U.S. energy firms reduced the number of oil rigs this week and for a record 10th month in a row as producers follow through on plans to cut spending on new drilling this year.
Drillers cut six oil rigs in the week to Sept. 27, bringing the total count down to 713, the lowest since May 2017, Baker Hughes, a GE Co., said on Friday.
In the same week a year ago, there were 863 active rigs.
The rig count fell 29 in September, and 80 during the third quarter, the biggest quarterly decline since the first quarter of 2016.
The oil rig count, an early indicator of future output, has declined over a record 10 months as independent exploration and production companies cut spending on new drilling as they focus more on earnings growth instead of increased output.
That reduction in activity showed up in an energy survey released on Sept. 25 by the Federal Reserve Bank of Dallas.
Although oil production rose, service firms reported declines in activity, a sign that operators have figured out how to pull more oil from the ground with fewer rigs. Overall, the outlook from 55 oilfield services executives surveyed was negative.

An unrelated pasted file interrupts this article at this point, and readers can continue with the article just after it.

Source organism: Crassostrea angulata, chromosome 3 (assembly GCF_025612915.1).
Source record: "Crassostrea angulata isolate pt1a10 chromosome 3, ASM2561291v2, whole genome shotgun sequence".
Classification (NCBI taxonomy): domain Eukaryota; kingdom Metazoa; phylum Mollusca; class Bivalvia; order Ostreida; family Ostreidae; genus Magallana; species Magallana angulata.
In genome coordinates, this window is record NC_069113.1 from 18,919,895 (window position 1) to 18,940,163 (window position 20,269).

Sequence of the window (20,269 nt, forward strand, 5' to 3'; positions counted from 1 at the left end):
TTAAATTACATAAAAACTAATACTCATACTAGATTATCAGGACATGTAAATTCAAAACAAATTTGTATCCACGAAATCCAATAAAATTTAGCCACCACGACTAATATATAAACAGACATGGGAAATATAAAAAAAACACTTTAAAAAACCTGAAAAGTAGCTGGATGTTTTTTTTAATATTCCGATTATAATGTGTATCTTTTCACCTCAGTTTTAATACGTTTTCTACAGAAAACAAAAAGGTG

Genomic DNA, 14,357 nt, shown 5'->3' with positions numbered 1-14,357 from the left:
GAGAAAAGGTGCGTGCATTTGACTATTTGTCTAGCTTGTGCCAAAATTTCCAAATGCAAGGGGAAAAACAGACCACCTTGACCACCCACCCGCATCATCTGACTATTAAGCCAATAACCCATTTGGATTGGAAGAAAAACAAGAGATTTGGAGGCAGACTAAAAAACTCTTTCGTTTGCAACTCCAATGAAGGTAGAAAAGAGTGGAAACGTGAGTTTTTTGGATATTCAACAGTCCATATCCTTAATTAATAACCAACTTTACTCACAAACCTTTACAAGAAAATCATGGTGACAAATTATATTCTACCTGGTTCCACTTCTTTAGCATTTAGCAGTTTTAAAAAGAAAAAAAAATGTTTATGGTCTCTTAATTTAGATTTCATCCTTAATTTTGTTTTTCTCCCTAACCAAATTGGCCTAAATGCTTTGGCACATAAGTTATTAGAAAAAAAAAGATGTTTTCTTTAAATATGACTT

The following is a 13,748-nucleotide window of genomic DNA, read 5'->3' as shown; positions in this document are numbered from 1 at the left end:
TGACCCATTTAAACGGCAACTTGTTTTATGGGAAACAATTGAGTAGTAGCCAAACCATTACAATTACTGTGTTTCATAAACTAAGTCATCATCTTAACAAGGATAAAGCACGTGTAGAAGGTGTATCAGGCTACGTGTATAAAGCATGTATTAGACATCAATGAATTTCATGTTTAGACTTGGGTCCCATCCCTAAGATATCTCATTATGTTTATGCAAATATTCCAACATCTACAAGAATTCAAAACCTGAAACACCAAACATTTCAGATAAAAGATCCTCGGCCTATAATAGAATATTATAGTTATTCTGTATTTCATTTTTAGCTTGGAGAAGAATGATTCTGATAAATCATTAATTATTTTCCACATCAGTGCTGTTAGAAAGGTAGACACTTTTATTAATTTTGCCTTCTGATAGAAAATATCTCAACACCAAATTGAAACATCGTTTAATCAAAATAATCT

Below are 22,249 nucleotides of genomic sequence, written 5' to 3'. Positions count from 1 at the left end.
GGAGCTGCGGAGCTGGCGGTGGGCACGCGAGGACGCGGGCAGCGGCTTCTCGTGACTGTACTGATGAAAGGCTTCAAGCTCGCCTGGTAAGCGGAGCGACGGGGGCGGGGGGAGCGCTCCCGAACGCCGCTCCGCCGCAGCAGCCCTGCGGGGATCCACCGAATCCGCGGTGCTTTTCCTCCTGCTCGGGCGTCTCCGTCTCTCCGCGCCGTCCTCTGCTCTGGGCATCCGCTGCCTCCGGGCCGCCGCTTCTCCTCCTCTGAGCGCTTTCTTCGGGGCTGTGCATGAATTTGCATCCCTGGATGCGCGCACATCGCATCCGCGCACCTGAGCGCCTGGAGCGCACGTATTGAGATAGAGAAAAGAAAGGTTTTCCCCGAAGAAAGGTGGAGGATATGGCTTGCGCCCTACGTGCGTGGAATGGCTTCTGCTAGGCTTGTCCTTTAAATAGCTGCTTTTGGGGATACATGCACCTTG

U.S. oil output from seven major shale formations is expected to rise by 74,000 barrels per day (bbl/d) in October to a record high 8.843 MMbbl/d, the U.S. Energy Information Administration said in its monthly drilling productivity report on Sept. 23.
U.S. crude futures traded below $56 per barrel on Friday, putting the contract on track for its biggest weekly loss since mid July on a faster-than-expected recovery in Saudi output and concerns about global demand amid slowing Chinese economic growth.
Looking ahead, U.S. crude futures were trading under $56 a barrel for the balance of 2019 and $53 in calendar 2020.
U.S. financial services firm Cowen & Co. this week said that projections from the exploration and production (E&P) companies it tracks point to a 5% decline in capital expenditures for drilling and completions in 2019 versus 2018.
Cowen said independent producers expect to spend about 11% less in 2019, while major oil companies plan to spend about 16% more.
In total, Cowen said all of the E&P companies it tracks that have reported plan to spend about $80.5 billion in 2019 versus $84.6 billion in 2018.
Year-to-date, the total number of oil and gas rigs active in the U.S. has averaged 984. Most rigs produce both oil and gas.
Analysts at Simmons & Co, energy specialists at U.S. investment bank Piper Jaffray, forecast the average combined oil and gas rig count will slide from a four-year high of 1,032 in 2018 to 951 in 2019 and 906 in 2020 before rising to 957 in 2021.
That is a reduction from Simmons last forecast in late July of 970 in 2019 and 955 in 2020 and 997 in 2021.
Biden has said that moving away from fossil fuels would pave the way for big job gains in renewable energy.
The deal is for Block 52, which covers over 4,700 sq km (1,800 sq miles) in the Suriname-Guyana Basin.
The U.S. oil drilling rig count rose for a second week in a row despite a massive drop in both oil and natural gas prices this week and projections by many analysts that the number of rigs will fall as producers deepen their spending cuts on new drilling.